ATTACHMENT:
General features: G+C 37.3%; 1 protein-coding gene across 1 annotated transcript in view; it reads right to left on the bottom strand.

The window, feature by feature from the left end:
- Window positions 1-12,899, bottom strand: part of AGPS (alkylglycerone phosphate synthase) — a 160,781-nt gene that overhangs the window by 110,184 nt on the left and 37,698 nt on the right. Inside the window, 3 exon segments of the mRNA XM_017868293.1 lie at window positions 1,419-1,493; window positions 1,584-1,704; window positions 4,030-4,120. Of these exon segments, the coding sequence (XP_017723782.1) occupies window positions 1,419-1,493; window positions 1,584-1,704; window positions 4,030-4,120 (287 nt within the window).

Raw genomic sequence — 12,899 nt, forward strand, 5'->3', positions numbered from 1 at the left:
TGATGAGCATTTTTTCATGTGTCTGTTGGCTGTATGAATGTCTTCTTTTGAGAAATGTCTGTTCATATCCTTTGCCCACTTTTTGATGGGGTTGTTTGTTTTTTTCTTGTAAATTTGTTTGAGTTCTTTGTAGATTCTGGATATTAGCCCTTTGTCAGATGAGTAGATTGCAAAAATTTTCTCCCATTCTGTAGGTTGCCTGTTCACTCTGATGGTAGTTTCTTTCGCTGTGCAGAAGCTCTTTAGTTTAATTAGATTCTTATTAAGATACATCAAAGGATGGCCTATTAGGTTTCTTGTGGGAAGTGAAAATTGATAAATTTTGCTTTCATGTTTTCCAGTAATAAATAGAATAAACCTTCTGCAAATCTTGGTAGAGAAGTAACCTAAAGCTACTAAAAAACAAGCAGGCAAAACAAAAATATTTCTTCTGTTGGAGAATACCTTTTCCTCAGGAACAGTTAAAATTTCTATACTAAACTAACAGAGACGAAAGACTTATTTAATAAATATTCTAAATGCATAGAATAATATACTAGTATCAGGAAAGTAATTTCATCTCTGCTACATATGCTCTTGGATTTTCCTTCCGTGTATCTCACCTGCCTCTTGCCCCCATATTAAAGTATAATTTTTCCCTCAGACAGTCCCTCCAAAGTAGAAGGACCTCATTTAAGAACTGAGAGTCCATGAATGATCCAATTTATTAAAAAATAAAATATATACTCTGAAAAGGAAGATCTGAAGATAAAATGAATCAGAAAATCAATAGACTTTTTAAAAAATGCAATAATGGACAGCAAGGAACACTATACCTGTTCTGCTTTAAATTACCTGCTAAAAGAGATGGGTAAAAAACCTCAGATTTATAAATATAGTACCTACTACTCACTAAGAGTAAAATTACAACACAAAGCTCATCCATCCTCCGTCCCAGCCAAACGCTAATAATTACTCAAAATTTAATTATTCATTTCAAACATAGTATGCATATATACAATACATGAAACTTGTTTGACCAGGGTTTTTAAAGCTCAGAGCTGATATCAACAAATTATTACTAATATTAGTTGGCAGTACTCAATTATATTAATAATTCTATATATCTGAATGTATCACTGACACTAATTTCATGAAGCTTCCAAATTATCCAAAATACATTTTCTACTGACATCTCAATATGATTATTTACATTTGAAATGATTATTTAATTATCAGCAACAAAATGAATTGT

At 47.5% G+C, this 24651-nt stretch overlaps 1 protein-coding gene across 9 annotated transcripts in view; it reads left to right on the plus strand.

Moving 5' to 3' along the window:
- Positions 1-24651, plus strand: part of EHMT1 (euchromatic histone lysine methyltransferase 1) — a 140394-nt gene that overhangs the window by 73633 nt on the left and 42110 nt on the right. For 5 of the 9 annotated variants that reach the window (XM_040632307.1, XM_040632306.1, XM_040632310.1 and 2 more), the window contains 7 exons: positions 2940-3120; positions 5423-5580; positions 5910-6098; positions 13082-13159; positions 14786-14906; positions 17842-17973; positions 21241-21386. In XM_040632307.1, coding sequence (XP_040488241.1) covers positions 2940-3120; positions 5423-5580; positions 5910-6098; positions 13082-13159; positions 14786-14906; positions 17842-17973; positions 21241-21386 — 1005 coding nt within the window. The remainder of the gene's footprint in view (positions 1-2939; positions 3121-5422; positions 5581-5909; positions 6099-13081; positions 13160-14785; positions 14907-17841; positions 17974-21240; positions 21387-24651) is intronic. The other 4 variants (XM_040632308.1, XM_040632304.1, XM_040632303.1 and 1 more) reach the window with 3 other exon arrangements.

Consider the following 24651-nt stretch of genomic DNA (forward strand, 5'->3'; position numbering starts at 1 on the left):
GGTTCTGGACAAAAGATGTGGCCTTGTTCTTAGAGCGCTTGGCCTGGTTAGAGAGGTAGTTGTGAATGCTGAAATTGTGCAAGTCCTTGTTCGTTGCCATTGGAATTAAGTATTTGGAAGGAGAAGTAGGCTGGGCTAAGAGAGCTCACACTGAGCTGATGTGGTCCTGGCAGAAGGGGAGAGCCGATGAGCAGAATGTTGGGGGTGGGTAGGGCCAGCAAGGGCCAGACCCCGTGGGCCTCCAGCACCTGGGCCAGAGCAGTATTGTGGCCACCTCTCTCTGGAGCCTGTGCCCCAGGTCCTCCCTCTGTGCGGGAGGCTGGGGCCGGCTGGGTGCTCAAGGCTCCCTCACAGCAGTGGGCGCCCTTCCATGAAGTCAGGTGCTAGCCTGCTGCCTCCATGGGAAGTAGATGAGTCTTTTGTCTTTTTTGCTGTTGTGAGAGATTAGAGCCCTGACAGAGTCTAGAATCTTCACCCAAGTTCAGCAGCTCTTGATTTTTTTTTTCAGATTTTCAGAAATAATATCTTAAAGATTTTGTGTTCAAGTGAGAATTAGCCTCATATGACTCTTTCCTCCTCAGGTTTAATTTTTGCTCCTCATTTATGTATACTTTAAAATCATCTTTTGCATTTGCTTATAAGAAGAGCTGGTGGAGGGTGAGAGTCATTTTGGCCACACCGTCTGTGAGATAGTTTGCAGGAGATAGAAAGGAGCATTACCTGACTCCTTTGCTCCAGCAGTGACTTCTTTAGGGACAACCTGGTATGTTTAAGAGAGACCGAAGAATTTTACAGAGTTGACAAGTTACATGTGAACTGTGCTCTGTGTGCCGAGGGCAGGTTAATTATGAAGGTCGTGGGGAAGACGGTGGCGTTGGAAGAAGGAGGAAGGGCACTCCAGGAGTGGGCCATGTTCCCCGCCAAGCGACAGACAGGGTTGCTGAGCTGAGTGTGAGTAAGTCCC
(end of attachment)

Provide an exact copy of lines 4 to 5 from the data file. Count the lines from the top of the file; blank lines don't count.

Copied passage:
Raw genomic sequence — 12,899 nt, forward strand, 5'->3', positions numbered from 1 at the left:
TGATGAGCATTTTTTCATGTGTCTGTTGGCTGTATGAATGTCTTCTTTTGAGAAATGTCTGTTCATATCCTTTGCCCACTTTTTGATGGGGTTGTTTGTTTTTTTCTTGTAAATTTGTTTGAGTTCTTTGTAGATTCTGGATATTAGCCCTTTGTCAGATGAGTAGATTGCAAAAATTTTCTCCCATTCTGTAGGTTGCCTGTTCACTCTGATGGTAGTTTCTTTCGCTGTGCAGAAGCTCTTTAGTTTAATTAGATTCTTATTAAGATACATCAAAGGATGGCCTATTAGGTTTCTTGTGGGAAGTGAAAATTGATAAATTTTGCTTTCATGTTTTCCAGTAATAAATAGAATAAACCTTCTGCAAATCTTGGTAGAGAAGTAACCTAAAGCTACTAAAAAACAAGCAGGCAAAACAAAAATATTTCTTCTGTTGGAGAATACCTTTTCCTCAGGAACAGTTAAAATTTCTATACTAAACTAACAGAGACGAAAGACTTATTTAATAAATATTCTAAATGCATAGAATAATATACTAGTATCAGGAAAGTAATTTCATCTCTGCTACATATGCTCTTGGATTTTCCTTCCGTGTATCTCACCTGCCTCTTGCCCCCATATTAAAGTATAATTTTTCCCTCAGACAGTCCCTCCAAAGTAGAAGGACCTCATTTAAGAACTGAGAGTCCATGAATGATCCAATTTATTAAAAAATAAAATATATACTCTGAAAAGGAAGATCTGAAGATAAAATGAATCAGAAAATCAATAGACTTTTTAAAAAATGCAATAATGGACAGCAAGGAACACTATACCTGTTCTGCTTTAAATTACCTGCTAAAAGAGATGGGTAAAAAACCTCAGATTTATAAATATAGTACCTACTACTCACTAAGAGTAAAATTACAACACAAAGCTCATCCATCCTCCGTCCCAGCCAAACGCTAATAATTACTCAAAATTTAATTATTCATTTCAAACATAGTATGCATATATACAATACATGAAACTTGTTTGACCAGGGTTTTTAAAGCTCAGAGCTGATATCAACAAATTATTACTAATATTAGTTGGCAGTACTCAATTATATTAATAATTCTATATATCTGAATGTATCACTGACACTAATTTCATGAAGCTTCCAAATTATCCAAAATACATTTTCTACTGACATCTCAATATGATTATTTACATTTGAAATGATTATTTAATTATCAGCAACAAAATGAATTGT